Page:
“If the policies outlined in this White Paper had been enacted three years ago, we would have been thrilled,” said Jessica Azulay, Executive Director of the Alliance for a Green Economy. “There are some important proposals here that will shift some gas investments into renewable heating and energy efficiency. However, now we need a real gas phase-out plan that complies with the binding CLCPA emissions mandates and addresses environmental racism, and the DPS proposal lacks that level of clarity and commitment to the law.”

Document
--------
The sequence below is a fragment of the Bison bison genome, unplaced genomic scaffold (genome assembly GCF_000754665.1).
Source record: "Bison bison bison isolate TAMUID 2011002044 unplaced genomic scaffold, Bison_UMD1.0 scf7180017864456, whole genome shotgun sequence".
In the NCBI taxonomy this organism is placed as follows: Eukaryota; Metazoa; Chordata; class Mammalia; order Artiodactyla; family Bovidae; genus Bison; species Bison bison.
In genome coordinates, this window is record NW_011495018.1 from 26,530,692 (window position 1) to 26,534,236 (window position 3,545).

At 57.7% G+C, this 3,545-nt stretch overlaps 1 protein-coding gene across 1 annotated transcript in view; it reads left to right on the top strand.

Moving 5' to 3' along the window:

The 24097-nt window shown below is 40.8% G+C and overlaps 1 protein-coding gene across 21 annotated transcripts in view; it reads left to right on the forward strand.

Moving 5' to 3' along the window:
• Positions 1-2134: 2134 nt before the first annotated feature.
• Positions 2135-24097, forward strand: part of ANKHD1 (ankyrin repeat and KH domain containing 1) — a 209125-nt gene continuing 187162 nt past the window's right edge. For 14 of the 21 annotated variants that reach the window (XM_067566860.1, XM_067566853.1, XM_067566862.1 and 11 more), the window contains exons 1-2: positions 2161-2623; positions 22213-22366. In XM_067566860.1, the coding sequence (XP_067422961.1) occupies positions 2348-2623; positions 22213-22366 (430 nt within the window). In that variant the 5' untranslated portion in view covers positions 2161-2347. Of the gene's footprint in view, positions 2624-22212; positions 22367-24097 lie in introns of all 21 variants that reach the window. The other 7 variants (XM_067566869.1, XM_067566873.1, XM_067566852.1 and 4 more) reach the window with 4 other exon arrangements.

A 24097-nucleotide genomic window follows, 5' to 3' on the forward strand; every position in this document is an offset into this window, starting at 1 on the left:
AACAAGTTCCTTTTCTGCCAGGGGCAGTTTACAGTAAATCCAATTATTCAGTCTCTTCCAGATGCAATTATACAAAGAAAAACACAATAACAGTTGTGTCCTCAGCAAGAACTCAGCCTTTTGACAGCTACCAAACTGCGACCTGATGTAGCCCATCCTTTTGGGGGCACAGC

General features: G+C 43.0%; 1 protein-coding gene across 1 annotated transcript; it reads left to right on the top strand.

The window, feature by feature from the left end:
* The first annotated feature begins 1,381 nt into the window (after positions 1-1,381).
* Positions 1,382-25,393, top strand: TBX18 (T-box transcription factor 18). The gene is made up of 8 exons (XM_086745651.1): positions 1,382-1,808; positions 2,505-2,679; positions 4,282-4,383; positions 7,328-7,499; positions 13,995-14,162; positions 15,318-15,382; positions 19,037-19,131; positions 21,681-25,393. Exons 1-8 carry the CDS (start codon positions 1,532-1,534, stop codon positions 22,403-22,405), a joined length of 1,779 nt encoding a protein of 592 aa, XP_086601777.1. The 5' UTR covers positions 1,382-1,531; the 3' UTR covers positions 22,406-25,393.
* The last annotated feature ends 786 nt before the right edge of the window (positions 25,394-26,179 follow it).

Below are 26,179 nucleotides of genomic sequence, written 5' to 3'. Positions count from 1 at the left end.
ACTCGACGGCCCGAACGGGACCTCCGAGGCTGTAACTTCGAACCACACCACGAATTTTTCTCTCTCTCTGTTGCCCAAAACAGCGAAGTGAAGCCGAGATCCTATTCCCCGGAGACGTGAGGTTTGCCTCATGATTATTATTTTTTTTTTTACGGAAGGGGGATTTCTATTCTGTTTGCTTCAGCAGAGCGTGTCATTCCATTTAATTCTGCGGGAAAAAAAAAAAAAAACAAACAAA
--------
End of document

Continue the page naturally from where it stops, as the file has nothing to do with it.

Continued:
“Doing the work of promoting energy efficiency and heat pumps at the local level is my organization’s mission,” said Lisa Marshall, Program Director at HeatSmart Tompkins. “Although many are eager to adopt these technologies, the barriers are still too great for most and gas is the default fuel. Widespread adoption of beneficial electrification for heating, cooking, and hot water will never take place at the scale needed to meet the State’s greenhouse gas reduction goals without clear guidance to the utilities to stop gas expansion today and make a plan to dismantle the gas distribution system tomorrow while at the same time ramping up capacity for building electrification. The requirement for depreciation of gas infrastructure by 2050 is a positive step and one we’ve long been hoping to see, but the white paper fails to lay out annual gas reduction targets that communities could plan around.”